“Let’s examine just a few cataclysmic events that exceed any destructive power of mankind and then ask how our purportedly fragile planet could survive. The 1883 eruption of the Krakatoa volcano, in present-day Indonesia, had the force of 200 megatons of TNT. That’s the equivalent of 13,300 15-kiloton atomic bombs, the kind that destroyed Hiroshima in World War II. Before that was the 1815 Tambora eruption, the largest known volcanic eruption. It spewed so much debris into the atmosphere that 1816 became known as the “Year Without a Summer.” It led to crop failures and livestock death in the Northern Hemisphere, producing the worst famine of the 19th century. The A.D. 535 Krakatoa eruption had such force that it blotted out much of the light and heat of the sun for 18 months and is said to have led to the Dark Ages. Geophysicists estimate that just three volcanic eruptions — Indonesia (1883), Alaska (1912) and Iceland (1947) — spewed more carbon dioxide and sulfur dioxide into the atmosphere than all of mankind’s activities during our entire history.”

  23. Just got back from my annual physical exam with my family doctor. We have been with him for several decades and, previously, the practice was typical with long waiting room experiences and minimal face-to-face time. Then about 15 years ago, he and another doctor broke away from the other two and formed a concierage practice.

    Here is the time frame of today:
    Appointment scheduled for 9:00 AM and arrived then,
    Waiting room: 9:0 – 9:03
    Medical assistant/Nurse: 9:03 – 9:07
    Alone: 9:07 – 9:12
    Dr: 9:12 – 9:35
    Nurse: 9:37 – 9:46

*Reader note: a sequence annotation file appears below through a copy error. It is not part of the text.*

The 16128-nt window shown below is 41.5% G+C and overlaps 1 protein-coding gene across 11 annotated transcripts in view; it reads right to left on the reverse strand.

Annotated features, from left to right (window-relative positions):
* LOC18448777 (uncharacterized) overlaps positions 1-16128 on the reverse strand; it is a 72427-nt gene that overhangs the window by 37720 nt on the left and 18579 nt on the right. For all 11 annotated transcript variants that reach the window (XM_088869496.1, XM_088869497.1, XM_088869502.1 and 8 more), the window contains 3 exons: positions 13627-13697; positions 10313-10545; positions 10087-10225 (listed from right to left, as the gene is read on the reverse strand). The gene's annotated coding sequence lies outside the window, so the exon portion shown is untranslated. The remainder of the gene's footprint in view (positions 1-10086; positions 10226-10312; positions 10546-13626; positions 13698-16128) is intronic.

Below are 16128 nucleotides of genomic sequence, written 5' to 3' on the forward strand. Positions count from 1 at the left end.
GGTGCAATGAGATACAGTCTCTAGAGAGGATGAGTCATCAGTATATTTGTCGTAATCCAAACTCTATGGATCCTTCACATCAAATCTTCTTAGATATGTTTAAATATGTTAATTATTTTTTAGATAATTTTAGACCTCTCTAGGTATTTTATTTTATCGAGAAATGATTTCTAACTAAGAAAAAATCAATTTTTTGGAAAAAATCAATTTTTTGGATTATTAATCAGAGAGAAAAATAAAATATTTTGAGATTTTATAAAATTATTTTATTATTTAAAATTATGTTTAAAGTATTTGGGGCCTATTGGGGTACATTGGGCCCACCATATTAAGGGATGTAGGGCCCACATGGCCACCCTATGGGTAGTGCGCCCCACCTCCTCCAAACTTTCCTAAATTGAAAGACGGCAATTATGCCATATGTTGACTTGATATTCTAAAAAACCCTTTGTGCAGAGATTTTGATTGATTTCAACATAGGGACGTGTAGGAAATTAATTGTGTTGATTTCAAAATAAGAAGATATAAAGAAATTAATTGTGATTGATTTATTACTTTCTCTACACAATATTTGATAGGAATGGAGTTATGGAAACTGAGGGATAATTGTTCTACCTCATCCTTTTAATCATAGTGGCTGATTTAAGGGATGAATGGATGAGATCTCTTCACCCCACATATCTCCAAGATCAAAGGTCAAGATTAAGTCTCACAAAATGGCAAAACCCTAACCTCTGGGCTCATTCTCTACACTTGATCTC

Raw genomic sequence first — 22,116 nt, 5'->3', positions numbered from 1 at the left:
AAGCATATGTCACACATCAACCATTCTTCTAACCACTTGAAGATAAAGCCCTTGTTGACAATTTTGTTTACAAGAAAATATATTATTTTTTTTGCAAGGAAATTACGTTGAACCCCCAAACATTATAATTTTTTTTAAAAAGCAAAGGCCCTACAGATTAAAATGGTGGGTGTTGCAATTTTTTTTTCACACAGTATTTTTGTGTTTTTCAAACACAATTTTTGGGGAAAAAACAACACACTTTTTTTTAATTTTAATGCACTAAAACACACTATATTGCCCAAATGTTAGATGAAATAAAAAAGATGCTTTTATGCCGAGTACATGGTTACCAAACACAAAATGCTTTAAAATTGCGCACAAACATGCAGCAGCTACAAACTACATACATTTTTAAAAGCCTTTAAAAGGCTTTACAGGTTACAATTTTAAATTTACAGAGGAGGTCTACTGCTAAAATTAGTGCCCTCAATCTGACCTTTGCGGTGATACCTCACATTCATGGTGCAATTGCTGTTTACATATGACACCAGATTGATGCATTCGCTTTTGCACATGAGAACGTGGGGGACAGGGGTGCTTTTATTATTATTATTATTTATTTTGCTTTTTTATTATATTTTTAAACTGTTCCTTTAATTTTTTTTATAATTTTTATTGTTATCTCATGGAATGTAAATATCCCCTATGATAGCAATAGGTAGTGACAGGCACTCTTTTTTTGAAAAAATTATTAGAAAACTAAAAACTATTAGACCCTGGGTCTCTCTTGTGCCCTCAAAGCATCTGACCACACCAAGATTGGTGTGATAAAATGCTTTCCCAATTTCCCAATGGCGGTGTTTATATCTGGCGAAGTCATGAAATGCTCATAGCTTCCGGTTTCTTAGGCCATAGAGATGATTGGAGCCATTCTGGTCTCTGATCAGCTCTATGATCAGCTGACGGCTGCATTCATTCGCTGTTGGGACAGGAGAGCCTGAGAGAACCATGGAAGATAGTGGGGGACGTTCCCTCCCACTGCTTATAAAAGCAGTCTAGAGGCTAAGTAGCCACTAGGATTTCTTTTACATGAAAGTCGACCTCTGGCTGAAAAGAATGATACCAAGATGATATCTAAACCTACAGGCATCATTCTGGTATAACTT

Dr: 9:52 – 9:55
    Nurse: 9:55 – 10:05
    A complete exam but no x-rays.

    But wait, it gets better:
    1. Several years ago, my wife had a terrible episode late in the evening.
    2. I did 911 and the FD emergency took her to ER at nearest hospital,
    3. I drove there but was shortly sent home,
    4. They called in the AM and was told to visit in the Intensive Care Unit.
    5. After getting there and getting buzzed into the ICU and meeting with the unit’s director, I called my concierage Dr. (who no longer had practice privileges there) to update him and he stated that he would meet me there.
    6. Met him at the door, got him signed in as visitor at lobby desk and then we got buzzed into ICU.
    7. Introduced him to ICU director and we were asked to sit down in his office.
    8. Director booted up files on office terminal, but applying medical privacy mandates,
    was obvious in swinging monitor away from our eyes.
    9. After some amiable comments, he hit some buttons and then swung monitor around for our Dr. to view.
    10. Our Dr. then checked on her, pulse and heartbeat as he wore his stethoscope and discussed his opinion with me and then he left.

    Note that I was never billed for his informal, but very comforting to me, visit.

    https://www.facebook.com/PrivatePhysiciansMedicalAssociates/?__tn__=%2Cd%2CP-R&eid=ARDvgq93od2IxHHGmAaDw7MnrbszKw6YDr88bATZpCJ2SX1fGf8HTBTRZtdD9uTb5vIsGIYAFr4bBrkv

    Oh yes, for the concierage patients, there is an annual fee.

  24. Oh yes, for the concierage patients, there is an annual fee.

    Hillarycare would have made payments for medical services outside of the plan illegal, ensuring everyone would have to go through the central payment system for all care. If the Progs get a shot at Medicare-for-All, they will make sure to slip that provision back into the mix.